by Brett Harrison

I am one of more than 45 million people who use food stamps, at least according to an article published in the Huffington Post last year.

I access my food stamps by an Access card, which looks very much like a credit card and is both more convenient and less embarrassing than the old food stamps, which looked very much like paper money from a small Caribbean nation.

My food stamps come out once a month on the date that corresponds with the last number in my account. You can access your balance from a phone, but when I don’t have cell phone minutes, one store in my area lets you check your balance on a cash register. Two weeks ago I checked my balance at said store and found my food stamp balance was the usual amount I get at the beginning of each month, but my cash balance was fairly big.

Cash balance?

To us, “in the system,” this means welfare. There was only one problem. I didn’t have welfare. But there was something even stranger than the fact I suddenly had a cash balance. Said balance was $3 million and counting.

Houston . . . we have a problem.

First thing I did was keep my mouth shut and shop for food. Nobody had to know what was going on. And I darn sure was only going to use my food stamps until I knew more about “the balance.”

Anybody who knows me knows that I have an overactive imagination. So you can imagine what was going through my writer’s mind as I walked back from the store with a shopping cart full of groceries. By the time I had finished the three-block walk back to my apartment, I had already spent half of the money in my head. In fact, on that first day I thought I had “just” a million because after I saw all those zeroes, my brain kinda short-circuited.

And anybody who knows me would also not be surprised that I asked somebody about it the first chance I got. So I approached a nice older gentleman who lives on my block whom I’ve talked to from time to time. I knew he had worked for the government at one time and was a veteran. So I figured he’d know what to do. He did. He said to get in touch with the welfare people ASAP and to not spend the money, further noting that the latter action could bring me a mess of trouble.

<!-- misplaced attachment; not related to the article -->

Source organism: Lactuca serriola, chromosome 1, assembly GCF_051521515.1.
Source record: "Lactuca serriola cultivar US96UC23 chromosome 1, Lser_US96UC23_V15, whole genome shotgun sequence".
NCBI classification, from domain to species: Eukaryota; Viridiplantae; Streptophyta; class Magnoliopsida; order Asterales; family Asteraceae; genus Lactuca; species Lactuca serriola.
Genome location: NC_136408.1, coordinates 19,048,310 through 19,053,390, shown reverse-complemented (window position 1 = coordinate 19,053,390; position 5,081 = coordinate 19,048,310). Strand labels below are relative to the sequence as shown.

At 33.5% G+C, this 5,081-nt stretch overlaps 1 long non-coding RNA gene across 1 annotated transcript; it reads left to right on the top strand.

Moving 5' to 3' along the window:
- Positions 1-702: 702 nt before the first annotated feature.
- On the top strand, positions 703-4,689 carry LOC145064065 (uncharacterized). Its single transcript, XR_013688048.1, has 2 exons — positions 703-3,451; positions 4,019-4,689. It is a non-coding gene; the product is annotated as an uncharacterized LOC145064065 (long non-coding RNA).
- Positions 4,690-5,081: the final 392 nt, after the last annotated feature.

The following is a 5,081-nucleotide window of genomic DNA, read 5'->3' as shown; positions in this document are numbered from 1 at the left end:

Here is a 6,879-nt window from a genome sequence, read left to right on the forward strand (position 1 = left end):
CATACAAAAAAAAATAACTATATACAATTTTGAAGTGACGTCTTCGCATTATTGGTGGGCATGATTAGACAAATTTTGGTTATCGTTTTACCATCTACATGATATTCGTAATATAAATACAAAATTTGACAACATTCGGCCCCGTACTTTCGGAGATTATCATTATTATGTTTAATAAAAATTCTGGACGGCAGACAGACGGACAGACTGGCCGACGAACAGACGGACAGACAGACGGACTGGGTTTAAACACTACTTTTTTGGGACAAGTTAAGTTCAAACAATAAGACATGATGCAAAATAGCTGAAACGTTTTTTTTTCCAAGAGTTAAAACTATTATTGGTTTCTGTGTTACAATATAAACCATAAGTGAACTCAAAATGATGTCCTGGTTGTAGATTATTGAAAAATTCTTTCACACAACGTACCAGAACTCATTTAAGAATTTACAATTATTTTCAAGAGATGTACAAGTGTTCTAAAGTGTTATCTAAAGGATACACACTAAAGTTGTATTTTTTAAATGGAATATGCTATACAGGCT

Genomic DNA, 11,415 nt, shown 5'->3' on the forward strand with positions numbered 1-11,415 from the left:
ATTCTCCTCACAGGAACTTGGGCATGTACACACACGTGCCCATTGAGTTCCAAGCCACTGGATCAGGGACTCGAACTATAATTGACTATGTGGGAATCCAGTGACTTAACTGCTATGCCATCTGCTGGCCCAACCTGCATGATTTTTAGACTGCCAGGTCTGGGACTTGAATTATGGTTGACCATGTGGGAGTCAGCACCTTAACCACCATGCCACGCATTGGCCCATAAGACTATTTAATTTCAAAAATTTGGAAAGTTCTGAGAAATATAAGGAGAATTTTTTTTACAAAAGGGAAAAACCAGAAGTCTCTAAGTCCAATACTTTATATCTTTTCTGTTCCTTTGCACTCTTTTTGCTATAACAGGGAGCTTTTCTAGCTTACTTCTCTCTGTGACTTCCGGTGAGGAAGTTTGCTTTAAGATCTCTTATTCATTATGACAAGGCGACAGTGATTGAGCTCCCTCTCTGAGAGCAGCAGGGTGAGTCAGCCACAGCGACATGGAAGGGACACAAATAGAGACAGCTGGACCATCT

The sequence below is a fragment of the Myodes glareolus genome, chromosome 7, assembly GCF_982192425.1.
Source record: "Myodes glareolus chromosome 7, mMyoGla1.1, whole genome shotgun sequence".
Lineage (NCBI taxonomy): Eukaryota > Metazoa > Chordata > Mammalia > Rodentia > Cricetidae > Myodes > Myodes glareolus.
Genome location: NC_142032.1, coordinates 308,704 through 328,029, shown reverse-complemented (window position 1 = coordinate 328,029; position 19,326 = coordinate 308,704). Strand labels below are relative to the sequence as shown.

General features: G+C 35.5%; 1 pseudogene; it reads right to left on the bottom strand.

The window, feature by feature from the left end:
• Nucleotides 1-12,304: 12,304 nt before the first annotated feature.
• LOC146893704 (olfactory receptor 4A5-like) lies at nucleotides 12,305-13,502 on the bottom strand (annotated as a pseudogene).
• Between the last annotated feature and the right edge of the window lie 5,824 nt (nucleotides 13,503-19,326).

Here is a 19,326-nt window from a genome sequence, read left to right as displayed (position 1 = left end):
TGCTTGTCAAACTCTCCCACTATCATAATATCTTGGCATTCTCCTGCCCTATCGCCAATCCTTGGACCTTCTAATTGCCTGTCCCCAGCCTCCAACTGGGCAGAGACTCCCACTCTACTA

I agreed. It’s also worth noting that when I mentioned to him later I might try to write about my experience, he suggested not mentioning his name, or there may not be a “me” to write about anything. He said this tongue-in-cheek, but there is an old saying about “Much truth in wine and jest.” So let’s just call him Mr. Neighbor and leave it at that.

Not having minutes on my cell phone, being 17 blocks from the local welfare office and me without carfare, I had a problem. The problem was solved later that day when I went with my computer to a local bookstore with free WiFi and emailed the State Welfare Office about the discrepancy. Now all I had to do was wait.

I’ve never been one for self-control. In fact, I rarely have any food stamps left after the first two weeks, and when I do get large amounts of money, I usually spend it like it’s going out of style. But my ESP told me this was a whole other ball of wax. The consequences would be far direr than a bare cupboard or an empty wallet. We’re talking Trouble with a capital “T.”

In fact, though I have yet to read it, I’m told that the Inquirer recently ran a piece about a woman who had the same thing happen to her account, and she decided to spend as much as she could before the surplus was spotted. She was arrested. I imagine the charge was something like “Grand Stupidity.”

In addition, one of the cashiers at Aldi told me that one of her customers found an extra $5 million in her account. And she, from what I gather, had every intention of reporting it.

I finally heard back from the welfare office a whole week later. Their response was short and sweet. I’m not going to repeat it verbatim because I don’t have the email in front of me, but in essence it said, “Sorry we haven’t gotten back to you. You need to call us.”

I thought this response to be strange since I told them I wasn’t able to call. As it happened, my cell phone minutes came in that day, and I had already talked for three of the four hours allotted. Remember that self-control issue I said I had? You thought I was exaggerating; didn’t you?

The email sounded urgent, so I tried to call. But I couldn’t get through. I tried to call my local welfare office and was greeted by a somewhat rude receptionist who refused to let me talk to anybody. She sort of interrogated me and said something to the effect, “They contacted you, so you need to call them.” Of course they only contacted me because I contacted them.

So I ignored her and tried to call the 800 number a bunch of times until 4:45, which is when they close. No luck. And, ironically, I was now out of minutes again. Talk about frustration.

After thinking of it for a couple days I decided to email back the welfare office. I told them I understood that it was a delicate matter but that I thought I made it clear to them that I didn’t have a phone when I called them.

I described what happened when I tried to call on Friday. I also told them that although I did what any good citizen would do, I felt I should get some nominal reward and a nice thank you letter. After all, my email could have clued them onto it in the first place. I have the feeling that even if it did, they weren’t going to tell me.

It is now four days after I emailed them. Because I don’t have Internet access at home, I have to walk at least three blocks or more to check my emails, and I haven’t been able to because of health reasons.

I wonder if I even got a response from them, but even if I did I doubt it contains the words “reward” or “Thank you.” On the other hand, stranger things have happened.

After all, I do have an over-active imagination.